To foster this kind of concentration and to address the question of Shakespeare's timelessness, I find it helps students to connect with modes of perception that are familiar to them. For example, given that we now live in an image-driven society, one very effective exercise is to compare specific scenes from, say, Othello with the wordless art of photography.

Unless taken with a trained eye, I begin, most photographs carry no certain meaning; they are superficial, recording only the immediate impression of scenes and faces. Photos never tell us as much as we want to know about what is going on inside the subject or what is behind the shot itself. They provide an image but lack context; we don't know what led up to their taking or what followed. In addition, when subjects know they are being photographed, the image may memorialise the artificial or the superficial rather than capture the true or the essential.

Shakespeare's genius - and a key to the timelessness of his characters - is precisely the opposite. The "picture" he creates is dynamic and multidimensional, the context fully established and thoroughly explored.

Through Othello's asides and soliloquies, for instance, the playwright travels to the innermost level of the self, captures dynamic tensions and reproduces his discoveries truthfully. What Shakespeare presents is not a photo's static image that has been randomly and even dispassionately digitised, but, as literary critic Stephen Greenblatt puts it, "a fingerprint of his soul".

Shakespeare also establishes a context by revealing what actions and dialogue precede and follow his carefully selected theatrical moments. What to put in or leave out, and how people behave, are all under his absolute control as he draws us into his world, enclosing us in its particulars.

And because Othello and the other characters are unaware of the narrator or the audience, the imagined personas come across not as posed but as fully realised. In Shakespeare's hands, a thousand words are worth a picture. His art trumps time.

Once students begin to grasp why the characters' depth and passions speak to any era, they can start to examine the next guiding question: how do Shakespeare's plays help us to interpret human behaviour? As Hamlet tells the Players, the moral function of good theatre is "to hold, as 'twere, the mirror up to nature".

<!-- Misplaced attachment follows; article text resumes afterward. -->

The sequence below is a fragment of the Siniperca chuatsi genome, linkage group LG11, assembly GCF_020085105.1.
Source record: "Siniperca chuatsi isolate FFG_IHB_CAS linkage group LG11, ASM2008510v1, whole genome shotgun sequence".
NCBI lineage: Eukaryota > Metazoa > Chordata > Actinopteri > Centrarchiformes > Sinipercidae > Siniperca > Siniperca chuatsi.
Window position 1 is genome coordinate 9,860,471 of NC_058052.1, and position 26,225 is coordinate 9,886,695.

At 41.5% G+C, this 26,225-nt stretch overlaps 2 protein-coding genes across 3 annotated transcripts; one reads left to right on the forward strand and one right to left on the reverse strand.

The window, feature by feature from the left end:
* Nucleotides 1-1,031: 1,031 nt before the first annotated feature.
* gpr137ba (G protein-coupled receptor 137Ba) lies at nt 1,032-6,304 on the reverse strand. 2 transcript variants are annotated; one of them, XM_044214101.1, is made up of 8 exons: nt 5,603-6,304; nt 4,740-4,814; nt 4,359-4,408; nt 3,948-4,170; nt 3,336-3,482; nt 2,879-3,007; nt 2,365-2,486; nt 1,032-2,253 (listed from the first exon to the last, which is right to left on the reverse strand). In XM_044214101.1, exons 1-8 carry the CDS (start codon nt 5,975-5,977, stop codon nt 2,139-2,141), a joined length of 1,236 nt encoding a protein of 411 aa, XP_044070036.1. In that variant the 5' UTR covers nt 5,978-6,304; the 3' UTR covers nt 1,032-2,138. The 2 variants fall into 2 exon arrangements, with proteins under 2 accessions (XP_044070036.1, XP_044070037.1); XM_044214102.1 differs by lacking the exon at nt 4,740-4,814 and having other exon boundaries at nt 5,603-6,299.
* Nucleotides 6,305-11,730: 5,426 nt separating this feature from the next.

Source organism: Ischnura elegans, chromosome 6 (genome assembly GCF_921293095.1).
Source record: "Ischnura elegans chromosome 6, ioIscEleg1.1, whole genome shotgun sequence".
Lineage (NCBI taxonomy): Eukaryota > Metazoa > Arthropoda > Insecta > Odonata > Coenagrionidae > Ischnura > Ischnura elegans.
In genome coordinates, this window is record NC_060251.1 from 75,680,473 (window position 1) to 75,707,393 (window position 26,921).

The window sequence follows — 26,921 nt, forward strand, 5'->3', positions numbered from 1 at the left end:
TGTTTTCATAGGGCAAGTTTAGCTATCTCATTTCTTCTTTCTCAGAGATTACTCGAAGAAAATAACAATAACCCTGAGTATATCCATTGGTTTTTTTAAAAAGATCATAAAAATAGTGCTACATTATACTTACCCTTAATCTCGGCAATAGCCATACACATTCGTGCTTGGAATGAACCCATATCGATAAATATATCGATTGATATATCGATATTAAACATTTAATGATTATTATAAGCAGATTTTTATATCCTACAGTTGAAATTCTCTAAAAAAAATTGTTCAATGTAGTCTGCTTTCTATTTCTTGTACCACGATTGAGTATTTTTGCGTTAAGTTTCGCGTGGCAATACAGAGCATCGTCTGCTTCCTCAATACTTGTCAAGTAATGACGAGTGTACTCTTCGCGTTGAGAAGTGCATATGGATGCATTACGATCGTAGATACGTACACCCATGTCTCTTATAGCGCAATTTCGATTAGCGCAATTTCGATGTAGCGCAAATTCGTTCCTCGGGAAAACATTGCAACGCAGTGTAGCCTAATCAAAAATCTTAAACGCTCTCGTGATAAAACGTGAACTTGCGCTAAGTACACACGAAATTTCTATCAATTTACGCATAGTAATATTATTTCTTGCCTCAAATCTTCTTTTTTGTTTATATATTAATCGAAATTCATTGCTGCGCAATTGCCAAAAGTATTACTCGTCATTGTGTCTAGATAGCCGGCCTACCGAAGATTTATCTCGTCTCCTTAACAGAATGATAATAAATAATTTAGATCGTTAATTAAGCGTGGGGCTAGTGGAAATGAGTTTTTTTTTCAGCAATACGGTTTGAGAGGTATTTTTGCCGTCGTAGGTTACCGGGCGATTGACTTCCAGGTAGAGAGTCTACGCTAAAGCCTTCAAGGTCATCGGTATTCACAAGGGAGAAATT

For four centuries, the play has made audiences weep. Hamlet's pain is excruciating not because we don't understand it, but because we do. At 16, I read the tragedy for its melancholy; at 25, for its mystery; but at 58, after the death of my father, for its consolation. In all cases, the play deepened my understanding of Hamlet's soul.

When my class begins its discussion of the troubled Dane and his maddening dilemma, I tell them a personal story. On the day following my father's funeral, I returned to campus to teach my Shakespeare class; coincidentally, I had previously assigned Hamlet.

As I opened the discussion that day, I sensed my father seated at the back of the room. He was dressed in the dark blue suit, light blue shirt and red tie he was buried in.

I could feel that he was listening intently, as he always did when either of his sons spoke. When I recited Hamlet's words - "He was a man, take him for all in all,/I shall not look upon his like again" - I was speaking of my father.

When I talked about Hamlet's broodings on death and the life hereafter and then said the lines, "There's a divinity that shapes our ends,/Rough-hew them how we will", my father was taking in every word.

Afterwards, one student remarked that he had never heard the play discussed with such passion.

"The sources of the truest truths", said Saul Bellow, "are inevitably profoundly personal."